11th century — Alhazen (Ibn al-Haytham), an Arabian astronomer, refutes Aristotle's theory on the Milky Way by making the first attempt at observing and measuring the Milky Way's parallax, and he thus "determined that because the Milky Way had no parallax, it was very remote from the Earth and did not belong to the atmosphere",
14th century — Ibn Qayyim Al-Jawziyya of Syria proposes the Milky Way galaxy to be "a myriad of tiny stars packed together in the sphere of the fixed stars" and that these stars are larger than planets,
1785 — William Herschel carried the first attempt to describe the shape of the Milky Way and the position of the Sun in it by carefully counting the number of stars in different regions of the sky. He produced a diagram of the shape of the galaxy with the solar system close to the center.
1845 — Lord Rosse discovers a nebula with a distinct spiral shape
1973 — Jeremiah Ostriker and James Peebles discover that the amount of visible matter in the disks of typical spiral galaxies is not enough for Newtonian gravitation to keep the disks from flying apart or drastically changing shape,
1973 — Donald Gudehus finds that the diameters of the brightest cluster galaxies have increased due to merging, the diameters of the faintest cluster galaxies have decreased due to tidal distention, and that the Virgo cluster has a substantial peculiar velocity,
1978 — Donald Gudehus finds evidence that clusters of galaxies are moving at several hundred kilometers per second relative to the cosmic microwave background radiation,
1978 — Vera Rubin, Kent Ford, N. Thonnard, and Albert Bosma measure the rotation curves of several spiral galaxies and find significant deviations from what is predicted by the Newtonian gravitation of visible stars,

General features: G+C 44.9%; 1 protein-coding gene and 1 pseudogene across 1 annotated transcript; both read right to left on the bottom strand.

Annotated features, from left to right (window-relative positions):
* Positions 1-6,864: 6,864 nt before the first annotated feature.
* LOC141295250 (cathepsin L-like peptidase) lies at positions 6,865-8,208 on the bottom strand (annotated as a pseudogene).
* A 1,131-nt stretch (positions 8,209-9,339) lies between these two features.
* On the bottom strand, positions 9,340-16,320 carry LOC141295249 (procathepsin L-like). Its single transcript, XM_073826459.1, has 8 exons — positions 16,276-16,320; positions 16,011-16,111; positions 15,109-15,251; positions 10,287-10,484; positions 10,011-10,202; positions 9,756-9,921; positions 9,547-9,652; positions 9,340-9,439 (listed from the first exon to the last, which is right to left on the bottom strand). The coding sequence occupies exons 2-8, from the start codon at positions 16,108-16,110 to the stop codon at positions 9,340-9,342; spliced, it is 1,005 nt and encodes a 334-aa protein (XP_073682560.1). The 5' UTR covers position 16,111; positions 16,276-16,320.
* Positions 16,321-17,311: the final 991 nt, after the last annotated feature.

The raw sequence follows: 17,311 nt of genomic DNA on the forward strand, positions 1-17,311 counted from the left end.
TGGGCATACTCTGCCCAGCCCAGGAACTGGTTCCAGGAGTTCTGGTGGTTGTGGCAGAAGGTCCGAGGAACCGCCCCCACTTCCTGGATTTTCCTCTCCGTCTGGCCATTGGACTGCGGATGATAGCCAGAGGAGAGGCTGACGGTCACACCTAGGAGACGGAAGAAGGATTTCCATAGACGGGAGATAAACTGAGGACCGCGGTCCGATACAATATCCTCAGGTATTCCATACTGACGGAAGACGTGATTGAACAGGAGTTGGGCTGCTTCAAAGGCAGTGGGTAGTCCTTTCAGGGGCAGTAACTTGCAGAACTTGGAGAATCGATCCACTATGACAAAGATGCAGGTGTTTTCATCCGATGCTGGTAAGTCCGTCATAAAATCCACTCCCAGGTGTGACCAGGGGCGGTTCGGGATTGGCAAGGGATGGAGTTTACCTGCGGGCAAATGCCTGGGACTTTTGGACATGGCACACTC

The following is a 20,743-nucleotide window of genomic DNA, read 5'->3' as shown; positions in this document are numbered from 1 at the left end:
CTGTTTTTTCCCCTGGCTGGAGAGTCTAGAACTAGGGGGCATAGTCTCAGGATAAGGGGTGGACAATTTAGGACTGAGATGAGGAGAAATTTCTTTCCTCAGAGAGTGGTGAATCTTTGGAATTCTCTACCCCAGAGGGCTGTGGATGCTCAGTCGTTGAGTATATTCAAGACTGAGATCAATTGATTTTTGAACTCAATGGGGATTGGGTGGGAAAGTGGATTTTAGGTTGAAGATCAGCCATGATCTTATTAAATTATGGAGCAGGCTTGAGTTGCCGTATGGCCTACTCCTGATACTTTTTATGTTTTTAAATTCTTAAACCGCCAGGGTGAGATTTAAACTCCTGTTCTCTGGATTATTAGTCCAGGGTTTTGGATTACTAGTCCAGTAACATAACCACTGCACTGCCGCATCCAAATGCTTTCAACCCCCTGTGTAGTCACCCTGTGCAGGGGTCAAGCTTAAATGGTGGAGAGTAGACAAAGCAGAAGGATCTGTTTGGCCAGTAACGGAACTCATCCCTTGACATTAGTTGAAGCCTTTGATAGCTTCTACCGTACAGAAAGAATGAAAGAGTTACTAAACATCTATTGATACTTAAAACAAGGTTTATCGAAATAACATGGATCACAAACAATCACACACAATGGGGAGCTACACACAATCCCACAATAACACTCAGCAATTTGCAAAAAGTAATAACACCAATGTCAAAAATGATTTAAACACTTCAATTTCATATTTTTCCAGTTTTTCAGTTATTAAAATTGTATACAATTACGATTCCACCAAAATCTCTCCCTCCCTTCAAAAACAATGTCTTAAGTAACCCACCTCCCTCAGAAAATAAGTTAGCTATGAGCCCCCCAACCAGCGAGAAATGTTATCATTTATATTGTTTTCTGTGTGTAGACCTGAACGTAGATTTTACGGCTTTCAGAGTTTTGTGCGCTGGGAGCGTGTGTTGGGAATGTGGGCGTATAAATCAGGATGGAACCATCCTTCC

1991 — Donald Gudehus discovers a serious systematic bias in certain cluster galaxy data (surface brightness vs. radius parameter, and the method) which affect galaxy distances and evolutionary history; he devises a new distance indicator, the reduced galaxian radius parameter, , which is free of biases,
1992 — First detection of large-scale structure in the Cosmic microwave background indicating the seeds of the first clusters of galaxies in the early Universe
2000 — Data from several cosmic microwave background experiments give strong evidence that the Universe is "flat" (space is not curved, although space-time is), with important implications for the formation of large-scale structure
2013 — The galaxy Z8 GND 5296 is confirmed by spectroscopy to be one of the most distant galaxies found up to this time. Formed just 700 million years after the Big Bang, expansion of the universe has carried it to its current location, about 30 billion light years away from Earth.
^Livingston, John W. (1971). "Ibn Qayyim al-Jawziyyah: A Fourteenth Century Defense against Astrological Divination and Alchemical Transmutation". Journal of the American Oriental Society. American Oriental Society. 91 (1): 96–103 . JSTOR600445. doi:10.2307/600445.